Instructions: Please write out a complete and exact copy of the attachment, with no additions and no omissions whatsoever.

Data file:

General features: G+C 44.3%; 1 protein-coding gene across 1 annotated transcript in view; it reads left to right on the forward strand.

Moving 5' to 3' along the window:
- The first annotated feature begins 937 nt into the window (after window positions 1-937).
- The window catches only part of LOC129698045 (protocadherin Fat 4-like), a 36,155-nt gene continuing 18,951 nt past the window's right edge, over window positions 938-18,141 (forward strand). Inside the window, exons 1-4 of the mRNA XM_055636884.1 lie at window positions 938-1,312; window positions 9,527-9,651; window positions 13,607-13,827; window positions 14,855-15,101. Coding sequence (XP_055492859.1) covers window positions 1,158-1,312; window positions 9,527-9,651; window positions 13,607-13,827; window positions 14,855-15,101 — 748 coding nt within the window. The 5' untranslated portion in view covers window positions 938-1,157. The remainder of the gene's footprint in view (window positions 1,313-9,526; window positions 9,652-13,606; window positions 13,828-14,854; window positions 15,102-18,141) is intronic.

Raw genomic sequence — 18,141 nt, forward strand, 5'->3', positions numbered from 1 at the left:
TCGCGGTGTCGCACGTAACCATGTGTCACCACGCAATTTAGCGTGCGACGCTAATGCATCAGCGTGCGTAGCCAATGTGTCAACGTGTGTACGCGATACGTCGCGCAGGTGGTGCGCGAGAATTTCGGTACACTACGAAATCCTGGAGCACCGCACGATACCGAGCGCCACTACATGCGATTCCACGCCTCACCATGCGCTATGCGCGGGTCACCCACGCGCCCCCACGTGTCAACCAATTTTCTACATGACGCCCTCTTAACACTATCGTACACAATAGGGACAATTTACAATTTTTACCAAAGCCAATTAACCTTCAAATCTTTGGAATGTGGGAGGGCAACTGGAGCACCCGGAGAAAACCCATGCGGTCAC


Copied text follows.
General features: G+C 44.3%; 1 protein-coding gene across 1 annotated transcript in view; it reads left to right on the forward strand.

Moving 5' to 3' along the window:
- The first annotated feature begins 937 nt into the window (after window positions 1-937).
- The window catches only part of LOC129698045 (protocadherin Fat 4-like), a 36,155-nt gene continuing 18,951 nt past the window's right edge, over window positions 938-18,141 (forward strand). Inside the window, exons 1-4 of the mRNA XM_055636884.1 lie at window positions 938-1,312; window positions 9,527-9,651; window positions 13,607-13,827; window positions 14,855-15,101. Coding sequence (XP_055492859.1) covers window positions 1,158-1,312; window positions 9,527-9,651; window positions 13,607-13,827; window positions 14,855-15,101 — 748 coding nt within the window. The 5' untranslated portion in view covers window positions 938-1,157. The remainder of the gene's footprint in view (window positions 1,313-9,526; window positions 9,652-13,606; window positions 13,828-14,854; window positions 15,102-18,141) is intronic.

Raw genomic sequence — 18,141 nt, forward strand, 5'->3', positions numbered from 1 at the left:
TCGCGGTGTCGCACGTAACCATGTGTCACCACGCAATTTAGCGTGCGACGCTAATGCATCAGCGTGCGTAGCCAATGTGTCAACGTGTGTACGCGATACGTCGCGCAGGTGGTGCGCGAGAATTTCGGTACACTACGAAATCCTGGAGCACCGCACGATACCGAGCGCCACTACATGCGATTCCACGCCTCACCATGCGCTATGCGCGGGTCACCCACGCGCCCCCACGTGTCAACCAATTTTCTACATGACGCCCTCTTAACACTATCGTACACAATAGGGACAATTTACAATTTTTACCAAAGCCAATTAACCTTCAAATCTTTGGAATGTGGGAGGGCAACTGGAGCACCCGGAGAAAACCCATGCGGTCAC